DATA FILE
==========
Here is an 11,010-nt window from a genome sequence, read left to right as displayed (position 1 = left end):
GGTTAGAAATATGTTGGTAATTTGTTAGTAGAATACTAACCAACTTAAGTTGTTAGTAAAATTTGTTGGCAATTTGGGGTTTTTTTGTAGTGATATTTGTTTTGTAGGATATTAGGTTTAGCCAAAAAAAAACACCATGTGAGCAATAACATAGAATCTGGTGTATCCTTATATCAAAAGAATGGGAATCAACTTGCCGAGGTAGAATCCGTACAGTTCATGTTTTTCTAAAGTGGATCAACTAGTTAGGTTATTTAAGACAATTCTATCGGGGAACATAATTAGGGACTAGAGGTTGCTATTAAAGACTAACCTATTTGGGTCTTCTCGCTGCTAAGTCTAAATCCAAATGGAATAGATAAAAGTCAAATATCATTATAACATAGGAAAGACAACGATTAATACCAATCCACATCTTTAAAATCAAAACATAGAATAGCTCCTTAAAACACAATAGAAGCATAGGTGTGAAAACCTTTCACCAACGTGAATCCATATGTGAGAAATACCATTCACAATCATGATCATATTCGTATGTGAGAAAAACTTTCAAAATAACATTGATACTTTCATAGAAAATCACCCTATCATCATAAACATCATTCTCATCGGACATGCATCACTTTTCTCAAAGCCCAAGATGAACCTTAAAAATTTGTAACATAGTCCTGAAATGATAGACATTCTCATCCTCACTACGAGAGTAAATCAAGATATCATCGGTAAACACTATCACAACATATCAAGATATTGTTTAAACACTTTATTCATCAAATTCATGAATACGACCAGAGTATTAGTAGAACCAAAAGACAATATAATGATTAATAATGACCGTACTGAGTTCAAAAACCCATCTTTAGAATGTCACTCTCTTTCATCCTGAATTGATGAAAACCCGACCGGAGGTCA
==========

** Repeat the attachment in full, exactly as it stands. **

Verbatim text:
Here is an 11,010-nt window from a genome sequence, read left to right as displayed (position 1 = left end):
GGTTAGAAATATGTTGGTAATTTGTTAGTAGAATACTAACCAACTTAAGTTGTTAGTAAAATTTGTTGGCAATTTGGGGTTTTTTTGTAGTGATATTTGTTTTGTAGGATATTAGGTTTAGCCAAAAAAAAACACCATGTGAGCAATAACATAGAATCTGGTGTATCCTTATATCAAAAGAATGGGAATCAACTTGCCGAGGTAGAATCCGTACAGTTCATGTTTTTCTAAAGTGGATCAACTAGTTAGGTTATTTAAGACAATTCTATCGGGGAACATAATTAGGGACTAGAGGTTGCTATTAAAGACTAACCTATTTGGGTCTTCTCGCTGCTAAGTCTAAATCCAAATGGAATAGATAAAAGTCAAATATCATTATAACATAGGAAAGACAACGATTAATACCAATCCACATCTTTAAAATCAAAACATAGAATAGCTCCTTAAAACACAATAGAAGCATAGGTGTGAAAACCTTTCACCAACGTGAATCCATATGTGAGAAATACCATTCACAATCATGATCATATTCGTATGTGAGAAAAACTTTCAAAATAACATTGATACTTTCATAGAAAATCACCCTATCATCATAAACATCATTCTCATCGGACATGCATCACTTTTCTCAAAGCCCAAGATGAACCTTAAAAATTTGTAACATAGTCCTGAAATGATAGACATTCTCATCCTCACTACGAGAGTAAATCAAGATATCATCGGTAAACACTATCACAACATATCAAGATATTGTTTAAACACTTTATTCATCAAATTCATGAATACGACCAGAGTATTAGTAGAACCAAAAGACAATATAATGATTAATAATGACCGTACTGAGTTCAAAAACCCATCTTTAGAATGTCACTCTCTTTCATCCTGAATTGATGAAAACCCGACCGGAGGTCA